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Ketogenic Diet Explained: Pros, Cons and Need to Knows

Over the course of the last decade, we had our fair share of popular diets, and almost all of them have become obsolete like 2000’s fashion fads.

One of the most-talked-about diets right now is the ketogenic (keto) diet. It is a very low-carb, high-fat diet which should make your body effective in burning fat for energy.

Keto diet is popular among some celebrities, as well. In fact, Jordan Peterson is particularly keen on it, as it is his daughter who claims it helped her cure her arthritis and depression. Other A-listers who have tried or went full keto are Halle Berry, the Kardashians, Adriana Lima, Megan Fox, etc.

However, there are many critics of the ketogenic diet too. One of the loudest is the famous personal trainer Jillian Michaels who believes that this diet is depriving you of the basic nutrients.

In this article, we’ll try to give you a clear picture of the pros and cons, and everything you need to know about the ketogenic diet.

How does it work?

We could define this type of diet through an equation: 75% fat + 20% protein + 5% carbohydrates. The purpose of this combination is to lead your body into a state of ketosis – instead of burning carbs for fuel, your body should burn fat for fuel.

The ketosis can be achieved by drastically cutting carbs, fasting, cutting carbs drastically and sometimes by taking keto supplements, such MCT-based meal replacement shakes. Also, intermittent fasting (IF) is often incorporated to help boost weight loss. It is usually implemented by going 16 hours without eating, and then consuming all of the necessary calories during an 8-hour eating period.

Different ways people can do a ketogenic diet

While the standard keto diet can fit into the mentioned formula, there are other types that can be implemented:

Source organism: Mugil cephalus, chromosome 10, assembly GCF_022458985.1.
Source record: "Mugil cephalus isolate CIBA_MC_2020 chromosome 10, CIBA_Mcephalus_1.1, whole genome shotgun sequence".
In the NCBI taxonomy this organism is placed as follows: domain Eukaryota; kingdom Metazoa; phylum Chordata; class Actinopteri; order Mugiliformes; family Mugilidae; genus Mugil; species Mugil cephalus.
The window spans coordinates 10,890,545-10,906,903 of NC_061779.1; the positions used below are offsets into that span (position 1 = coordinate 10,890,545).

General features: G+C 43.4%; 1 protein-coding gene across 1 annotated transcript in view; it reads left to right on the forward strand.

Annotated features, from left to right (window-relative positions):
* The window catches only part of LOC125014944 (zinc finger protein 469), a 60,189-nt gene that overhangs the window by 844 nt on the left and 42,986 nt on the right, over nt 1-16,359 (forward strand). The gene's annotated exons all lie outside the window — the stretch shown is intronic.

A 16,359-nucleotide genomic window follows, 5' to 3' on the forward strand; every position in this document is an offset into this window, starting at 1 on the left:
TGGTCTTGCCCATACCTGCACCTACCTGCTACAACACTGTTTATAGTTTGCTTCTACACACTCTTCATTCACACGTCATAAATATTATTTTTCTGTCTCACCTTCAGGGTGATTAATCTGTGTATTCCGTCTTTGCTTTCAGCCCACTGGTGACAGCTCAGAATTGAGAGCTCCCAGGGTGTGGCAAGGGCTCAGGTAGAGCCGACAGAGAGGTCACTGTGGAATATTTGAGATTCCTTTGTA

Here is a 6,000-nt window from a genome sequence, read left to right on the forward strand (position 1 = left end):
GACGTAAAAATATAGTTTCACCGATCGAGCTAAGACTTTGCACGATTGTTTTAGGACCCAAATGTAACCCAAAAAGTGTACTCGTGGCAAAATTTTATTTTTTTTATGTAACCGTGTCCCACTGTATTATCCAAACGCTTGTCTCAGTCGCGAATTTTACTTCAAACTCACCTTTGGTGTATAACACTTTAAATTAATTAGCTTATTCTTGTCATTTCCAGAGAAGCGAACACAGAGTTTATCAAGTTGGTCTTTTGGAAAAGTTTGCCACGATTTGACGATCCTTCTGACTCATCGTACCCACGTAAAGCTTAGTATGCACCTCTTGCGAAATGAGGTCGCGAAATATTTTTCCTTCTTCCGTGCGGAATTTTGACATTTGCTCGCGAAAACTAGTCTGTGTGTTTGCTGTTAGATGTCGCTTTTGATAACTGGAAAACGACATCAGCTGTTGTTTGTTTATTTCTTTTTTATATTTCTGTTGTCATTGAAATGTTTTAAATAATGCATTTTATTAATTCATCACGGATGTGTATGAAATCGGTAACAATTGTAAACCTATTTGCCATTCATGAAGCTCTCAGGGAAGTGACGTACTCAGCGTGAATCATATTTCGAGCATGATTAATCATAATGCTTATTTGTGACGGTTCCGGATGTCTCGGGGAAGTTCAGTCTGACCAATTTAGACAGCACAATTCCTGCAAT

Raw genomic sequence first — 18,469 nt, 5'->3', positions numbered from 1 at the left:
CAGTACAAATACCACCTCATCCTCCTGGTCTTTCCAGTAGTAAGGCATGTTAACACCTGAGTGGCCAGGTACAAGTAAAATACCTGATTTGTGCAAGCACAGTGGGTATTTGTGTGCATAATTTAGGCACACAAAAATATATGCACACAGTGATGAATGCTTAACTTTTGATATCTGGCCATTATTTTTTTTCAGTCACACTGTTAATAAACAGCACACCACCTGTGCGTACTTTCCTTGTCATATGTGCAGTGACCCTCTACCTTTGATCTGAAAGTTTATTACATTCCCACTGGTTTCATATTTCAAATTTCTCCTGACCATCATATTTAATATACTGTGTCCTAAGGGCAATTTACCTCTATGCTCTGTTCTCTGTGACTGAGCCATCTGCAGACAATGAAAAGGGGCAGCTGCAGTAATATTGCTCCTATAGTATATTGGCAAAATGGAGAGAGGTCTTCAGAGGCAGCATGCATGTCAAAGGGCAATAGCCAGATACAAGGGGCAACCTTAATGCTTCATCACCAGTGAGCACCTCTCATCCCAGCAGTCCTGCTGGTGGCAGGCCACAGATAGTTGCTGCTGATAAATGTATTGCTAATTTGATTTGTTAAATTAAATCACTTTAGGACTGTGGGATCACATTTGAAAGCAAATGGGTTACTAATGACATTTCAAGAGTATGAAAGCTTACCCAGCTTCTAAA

• Cyclic Keto: This means eating a standard ketogenic diet for a couple of days a week (three to five) and increasing carbs in the remaining period.
  • Targeted Keto: This also includes eating a standard keto diet, while increasing the intake of carbohydrates around certain activities, such as gym sessions.
  • High-Protein Keto: This type allows more protein during the day, which is in coherence with the carnivore diet.
  • Restricted Keto: This variation of keto lowers the carb and protein intake to manage conditions like epilepsy.

Recommended foods and practices

Some of the universally acceptable foods for the keto diet are protein sources (poultry, pork, beef, eggs, shellfish, and soybeans), nuts and seeds, both animal and plant-based fats, full-fat dairy, non-starchy vegetables, and a moderate amount of fruits.

This type of diet does not mean that you have to give up on anything completely. You can even take your coffee adapted to the principles of the keto diet if you combine your ingredients properly.

The basic principles of the keto diet include eating real food, eating lots of healthy fats, keeping the carbs low, eating when you are hungry, and eating until you are satisfied.

The potential benefits of the keto diet

While being very high on fat, the ketogenic diet is still low on evidence. However, early research suggests that it may help with some health conditions.

  • Years of practice have proven that keto diet may have benefits for treating seizures which is useful for epilepsy patients.
  • This type of diet initiates metabolic changes by increasing fat oxidation, thus helping the weight loss process.
  • The drastic restriction of carbohydrates lowers the glucose concentrations in the long run. This can be an efficient way to get type 2 diabetes under control.
  • A growing number of studies suggests the keto diet can help prevent cancer.
  • Some depression patients have reported improvement after going keto.

The potential dangers of the keto diet

Being that this is a diet that drastically cuts one macro-nutrient, it goes without saying that it could have some negative effects, as well:

  • Eating high amounts of fat and low amounts of carbs can lead to nutritional deficiencies.
  • Keto diet can result in a problematic transitional period called the “keto flu” with symptoms such as headaches, fatigue, nausea, and constipation.
  • Removing whole grain and minimizing the consummation of fruits can have a negative impact on gut health since it lowers the fiber intake.
  • Loss of muscle mass is a potential consequence of following the keto diet since you will eat more fat than protein.

Conclusion

Any diet that includes a number of restrictions can be quite controversial. It is obvious that the ketogenic diet has benefits, but it not certain that each person can experience the same advantages of this high-on-fats, low-on-carbs eating plan. You should make the decision to give it a try, depending on your overall health and dietary habits, while consulting a doctor, if there is a need for it.